There’s apples available in his fruit bowl; gifts from Ganyu. She’d come by earlier that week, like she usually did.
He didn’t have the heart to tell her that he stopped eating apples long ago.
His gaze drifts from the apples to the spear hanging just above his television. How long has it been since he’s taken it down to train?
How long has it been since he’s had to?
He doesn’t linger on it for long; he’s got lunch with Zhongli and Ganyu later that day. He has bigger things to focus on.
In the years since they rescued Aether’s sister—Lumine, if Xiao remembers correctly—the world has undergone massive changes. Two thousand years later, technology was at its peak; it was two thousand years ago when he’d have to get used to boat travel instead of the wind, and now humans were gallivanting about in massive steel birds called “planes” that took mere minutes to reach their destination.
It was a new age of prosperity, and Xiao found himself lacking in several aspects.
For one, as an all-powerful immortal adeptus, confining himself to a highly limited society compared to those of the past was a feat he struggled to cope with daily.
Like seriously, vision permits? Two thousand years ago Xiao would’ve been able to strike fear into the eyes of mortals as cutting winds burst forth from poised fingers.
Now, he uses a soft breeze to wipe away the dust accumulating in his apartment every few weeks or so.
Besides, what could the Qixing even do to an immortal adeptus? As far as he was concerned, he didn’t have to obey any of these “laws” put in place by mortals who lived for what amounted to seconds of his life.
Xiao wasn’t stupid, though, and he wasn’t about to mess around and find out.
And if he really thought about it...
… What was truly scary wasn’t that Xiao could suffer such severe consequences, it was that he was actively shucking away his freedom in favor of restricting himself to these rules.
What would Venti think of this new world?
He hopes the late Anemo Archon would at least be happy to see human life thriving.
Well, “late” isn’t the proper word; but it isn’t right to say he’s alive either. It’s been two millennia since Barbatos walked the mortal plane, taking the title of “Mondstadt’s absentee Archon” to heart. Xiao knew the truth, however. In no reality would he ever forget the fear reflected in those glowing eyes.
He wonders how Venti would deal with being Mondstadt’s Archon in the present. They’d been self-sufficient for thousands of years, and it remained true even now; they’d dealt with the freedom-loving Barbatos in the past, and they’d continue to deal with it now.
Xiao only hoped he could reflect their resolve in the shadows of his heart, his fears assuaged with the idea that Venti would praise him.
“You’ve grown compassionate, Alatus! I’m impressed, my dear adeptus.”
It’s sweet, but all it is is a reminder and he doesn’t want to think about their parting. He shoves the pang in his heart deeper as he reaches towards the refrigerator for water.
He’s learned to appreciate food more, too. After Venti sealed himself away to sleep, Xiao had started eating apples. It was difficult, incredibly difficult, to get into the habit of chewing whenever something entered his mouth. Apples could be sweet, bitter, sour, all shades of flavor and Xiao hated it.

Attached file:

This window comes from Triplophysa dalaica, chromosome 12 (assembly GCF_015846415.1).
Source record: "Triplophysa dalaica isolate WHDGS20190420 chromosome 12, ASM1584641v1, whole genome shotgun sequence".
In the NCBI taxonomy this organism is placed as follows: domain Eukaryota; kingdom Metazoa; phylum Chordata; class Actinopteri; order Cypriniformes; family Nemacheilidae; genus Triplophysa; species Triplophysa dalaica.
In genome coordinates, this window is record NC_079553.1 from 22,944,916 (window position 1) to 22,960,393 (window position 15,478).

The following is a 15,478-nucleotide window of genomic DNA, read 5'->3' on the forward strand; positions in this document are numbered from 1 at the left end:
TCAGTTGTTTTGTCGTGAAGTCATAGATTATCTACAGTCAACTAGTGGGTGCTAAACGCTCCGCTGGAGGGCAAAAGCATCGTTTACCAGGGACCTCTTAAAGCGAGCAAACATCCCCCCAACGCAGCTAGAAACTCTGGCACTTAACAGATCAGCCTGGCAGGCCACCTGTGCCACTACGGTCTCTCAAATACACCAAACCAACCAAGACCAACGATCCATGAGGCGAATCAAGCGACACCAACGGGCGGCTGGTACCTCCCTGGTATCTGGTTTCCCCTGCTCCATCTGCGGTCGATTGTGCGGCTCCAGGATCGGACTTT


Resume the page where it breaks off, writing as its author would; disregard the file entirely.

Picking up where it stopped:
But he’d do it for Venti. Venti, who would take an apple over mora for a simple song. Venti, who would gorge himself on sweet wine, who would laugh and celebrate each day as if it was his last.
It was difficult for Xiao to take that same sort of cheer into the future, and eventually, he gave up. Venti’s story would have to be told from a third person perspective, from an adeptus who suspiciously knew too much, who concerned himself with the Anemo Archon over the late god of his land.
It wasn’t his fault, he reasoned. Venti had made him fall in love.
Maybe that’s why… it was so difficult now. Eating an apple had once seemed like second nature, but now he could barely stomach the taste, or the memories that came with it.
He takes the water from his fridge and shimmies over to a cabinet on the corner of his small Liyue apartment. Living in the city had been Madame Ping’s idea, of course, and he’d already spent so much time at Wangshu Inn—sorry, Wangshu District, the entire area had been converted into housing and shopping centers with the modern age—that moving into the harbor just made sense.
But now, everything seemed… dim.
Well, everything was dim ever since Venti sealed himself inside that flute. Xiao knows the only reason he’s stuck around this long is to welcome Venti into the modern age, but with each year that passes, the likelihood of that happening becomes less and less appealing.
From what Venti had uttered about finally pursuing rest, Xiao wouldn’t put it past him to finally converge with the winds. Even now, thousands of years later, the same idea appealed to him as it had so long ago.
He was old. He was tired, exhausted; last of the yakshas, living longer than any of them had ever intended to.
Now, he did it for Venti, for the false hope that he’d make his return. That he’d make things right again.
That he’d make Xiao feel… justified.
But it was just speculation. Empty promises that grew emptier the longer Xiao stuck around, silent and lonely as the world moved past him.
No one is impervious to time, and the hurricane raging in his heart finally seems ready to head to the poles.
He offers a hollow smile towards Ganyu; she’s waving at him with bright eyes. The horns on her head shimmer maroon in the setting sun. Even after all these years, no one’s even given the adeptus a second thought.